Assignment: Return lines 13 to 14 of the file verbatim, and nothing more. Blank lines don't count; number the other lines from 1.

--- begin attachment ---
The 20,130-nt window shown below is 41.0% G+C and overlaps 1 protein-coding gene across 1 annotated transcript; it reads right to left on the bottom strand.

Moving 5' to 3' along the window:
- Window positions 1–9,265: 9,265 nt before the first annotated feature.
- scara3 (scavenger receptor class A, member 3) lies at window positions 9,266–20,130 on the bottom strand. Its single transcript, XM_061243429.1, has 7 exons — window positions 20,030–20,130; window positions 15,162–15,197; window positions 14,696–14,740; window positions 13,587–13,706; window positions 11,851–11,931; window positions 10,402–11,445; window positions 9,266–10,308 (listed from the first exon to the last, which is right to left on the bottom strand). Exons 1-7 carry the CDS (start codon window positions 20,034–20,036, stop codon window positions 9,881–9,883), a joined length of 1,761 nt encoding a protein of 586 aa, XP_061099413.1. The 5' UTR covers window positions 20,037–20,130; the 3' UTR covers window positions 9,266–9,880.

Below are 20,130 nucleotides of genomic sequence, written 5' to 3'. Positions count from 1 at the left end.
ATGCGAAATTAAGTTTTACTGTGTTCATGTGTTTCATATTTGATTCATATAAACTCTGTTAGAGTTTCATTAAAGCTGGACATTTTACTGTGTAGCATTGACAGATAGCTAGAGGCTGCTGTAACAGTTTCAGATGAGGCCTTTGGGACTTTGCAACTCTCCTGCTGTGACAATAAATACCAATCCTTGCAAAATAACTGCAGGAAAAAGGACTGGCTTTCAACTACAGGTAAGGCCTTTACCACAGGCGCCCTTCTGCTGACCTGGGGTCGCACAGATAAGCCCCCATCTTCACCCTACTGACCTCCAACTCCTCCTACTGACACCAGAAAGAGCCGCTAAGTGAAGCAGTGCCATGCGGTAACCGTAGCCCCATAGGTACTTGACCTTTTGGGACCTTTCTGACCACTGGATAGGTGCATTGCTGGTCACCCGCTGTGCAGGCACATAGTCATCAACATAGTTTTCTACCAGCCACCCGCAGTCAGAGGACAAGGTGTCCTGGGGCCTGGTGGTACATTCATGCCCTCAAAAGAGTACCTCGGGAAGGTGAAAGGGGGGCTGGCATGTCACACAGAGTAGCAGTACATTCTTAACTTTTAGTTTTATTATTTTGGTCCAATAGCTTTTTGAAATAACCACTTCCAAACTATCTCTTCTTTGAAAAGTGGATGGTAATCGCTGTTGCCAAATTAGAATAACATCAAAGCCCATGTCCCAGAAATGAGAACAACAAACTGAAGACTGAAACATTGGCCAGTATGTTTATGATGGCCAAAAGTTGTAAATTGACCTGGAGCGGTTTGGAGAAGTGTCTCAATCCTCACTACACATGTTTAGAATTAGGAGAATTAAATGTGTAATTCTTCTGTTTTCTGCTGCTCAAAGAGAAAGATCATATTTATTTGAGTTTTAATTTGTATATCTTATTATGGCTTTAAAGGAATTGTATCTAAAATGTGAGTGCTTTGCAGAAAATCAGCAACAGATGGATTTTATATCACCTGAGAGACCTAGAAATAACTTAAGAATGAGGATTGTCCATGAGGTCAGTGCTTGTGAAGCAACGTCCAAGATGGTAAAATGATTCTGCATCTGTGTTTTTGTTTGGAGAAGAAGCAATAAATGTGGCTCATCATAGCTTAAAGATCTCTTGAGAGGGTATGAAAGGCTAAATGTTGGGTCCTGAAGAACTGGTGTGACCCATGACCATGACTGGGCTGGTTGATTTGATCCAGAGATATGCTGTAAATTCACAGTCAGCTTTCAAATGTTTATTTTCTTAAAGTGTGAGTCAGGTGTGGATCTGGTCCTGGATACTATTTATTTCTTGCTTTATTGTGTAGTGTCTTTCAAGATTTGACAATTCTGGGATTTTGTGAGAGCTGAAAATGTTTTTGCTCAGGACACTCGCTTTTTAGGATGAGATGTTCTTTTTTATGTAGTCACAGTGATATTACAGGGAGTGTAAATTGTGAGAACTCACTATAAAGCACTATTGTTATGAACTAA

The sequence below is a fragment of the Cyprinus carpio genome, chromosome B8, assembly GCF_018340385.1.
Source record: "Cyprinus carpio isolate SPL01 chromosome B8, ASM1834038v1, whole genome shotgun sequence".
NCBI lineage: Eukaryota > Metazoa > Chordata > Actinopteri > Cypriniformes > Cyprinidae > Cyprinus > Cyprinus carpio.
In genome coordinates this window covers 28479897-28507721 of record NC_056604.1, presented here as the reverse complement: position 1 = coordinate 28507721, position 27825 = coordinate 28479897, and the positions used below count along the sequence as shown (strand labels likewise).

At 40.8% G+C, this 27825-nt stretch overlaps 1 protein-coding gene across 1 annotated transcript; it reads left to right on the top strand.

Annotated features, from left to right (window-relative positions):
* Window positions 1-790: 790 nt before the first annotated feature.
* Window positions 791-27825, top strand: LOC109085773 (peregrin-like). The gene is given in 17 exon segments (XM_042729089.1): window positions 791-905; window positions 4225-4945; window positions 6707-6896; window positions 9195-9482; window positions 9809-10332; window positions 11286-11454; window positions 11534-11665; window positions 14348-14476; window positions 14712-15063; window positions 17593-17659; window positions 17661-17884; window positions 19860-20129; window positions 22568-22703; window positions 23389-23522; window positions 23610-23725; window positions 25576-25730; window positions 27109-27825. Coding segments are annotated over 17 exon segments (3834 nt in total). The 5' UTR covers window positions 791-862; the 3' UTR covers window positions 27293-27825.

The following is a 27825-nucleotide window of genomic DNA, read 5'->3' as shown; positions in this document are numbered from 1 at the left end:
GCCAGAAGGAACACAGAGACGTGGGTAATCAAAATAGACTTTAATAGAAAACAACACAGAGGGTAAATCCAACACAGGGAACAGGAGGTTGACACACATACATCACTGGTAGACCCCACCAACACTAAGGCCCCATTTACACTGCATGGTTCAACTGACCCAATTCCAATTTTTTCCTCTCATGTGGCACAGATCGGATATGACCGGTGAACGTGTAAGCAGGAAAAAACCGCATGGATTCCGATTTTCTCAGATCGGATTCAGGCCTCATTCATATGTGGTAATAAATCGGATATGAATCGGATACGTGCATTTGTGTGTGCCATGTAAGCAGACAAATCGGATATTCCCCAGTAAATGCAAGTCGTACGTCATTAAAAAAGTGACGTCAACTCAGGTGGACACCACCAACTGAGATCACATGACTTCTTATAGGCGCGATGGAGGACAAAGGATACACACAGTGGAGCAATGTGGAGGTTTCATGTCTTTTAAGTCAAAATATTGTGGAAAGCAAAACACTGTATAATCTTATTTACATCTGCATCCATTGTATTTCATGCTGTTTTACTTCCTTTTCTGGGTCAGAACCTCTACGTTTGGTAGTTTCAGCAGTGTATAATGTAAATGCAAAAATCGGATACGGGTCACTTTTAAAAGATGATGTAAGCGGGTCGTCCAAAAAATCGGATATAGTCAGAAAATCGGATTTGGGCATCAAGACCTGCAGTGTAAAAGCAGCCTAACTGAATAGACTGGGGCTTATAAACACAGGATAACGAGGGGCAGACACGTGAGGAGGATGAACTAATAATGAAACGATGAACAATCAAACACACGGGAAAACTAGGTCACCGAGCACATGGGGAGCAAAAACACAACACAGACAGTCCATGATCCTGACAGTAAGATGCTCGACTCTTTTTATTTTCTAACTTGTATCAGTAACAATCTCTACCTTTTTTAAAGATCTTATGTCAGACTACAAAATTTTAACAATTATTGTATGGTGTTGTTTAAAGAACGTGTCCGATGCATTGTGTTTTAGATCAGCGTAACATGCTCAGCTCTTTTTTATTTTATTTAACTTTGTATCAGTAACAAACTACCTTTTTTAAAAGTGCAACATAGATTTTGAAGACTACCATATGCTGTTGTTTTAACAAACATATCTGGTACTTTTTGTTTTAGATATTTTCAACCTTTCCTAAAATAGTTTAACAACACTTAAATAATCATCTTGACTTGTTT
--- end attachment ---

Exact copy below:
* Window positions 1-790: 790 nt before the first annotated feature.
* Window positions 791-27825, top strand: LOC109085773 (peregrin-like). The gene is given in 17 exon segments (XM_042729089.1): window positions 791-905; window positions 4225-4945; window positions 6707-6896; window positions 9195-9482; window positions 9809-10332; window positions 11286-11454; window positions 11534-11665; window positions 14348-14476; window positions 14712-15063; window positions 17593-17659; window positions 17661-17884; window positions 19860-20129; window positions 22568-22703; window positions 23389-23522; window positions 23610-23725; window positions 25576-25730; window positions 27109-27825. Coding segments are annotated over 17 exon segments (3834 nt in total). The 5' UTR covers window positions 791-862; the 3' UTR covers window positions 27293-27825.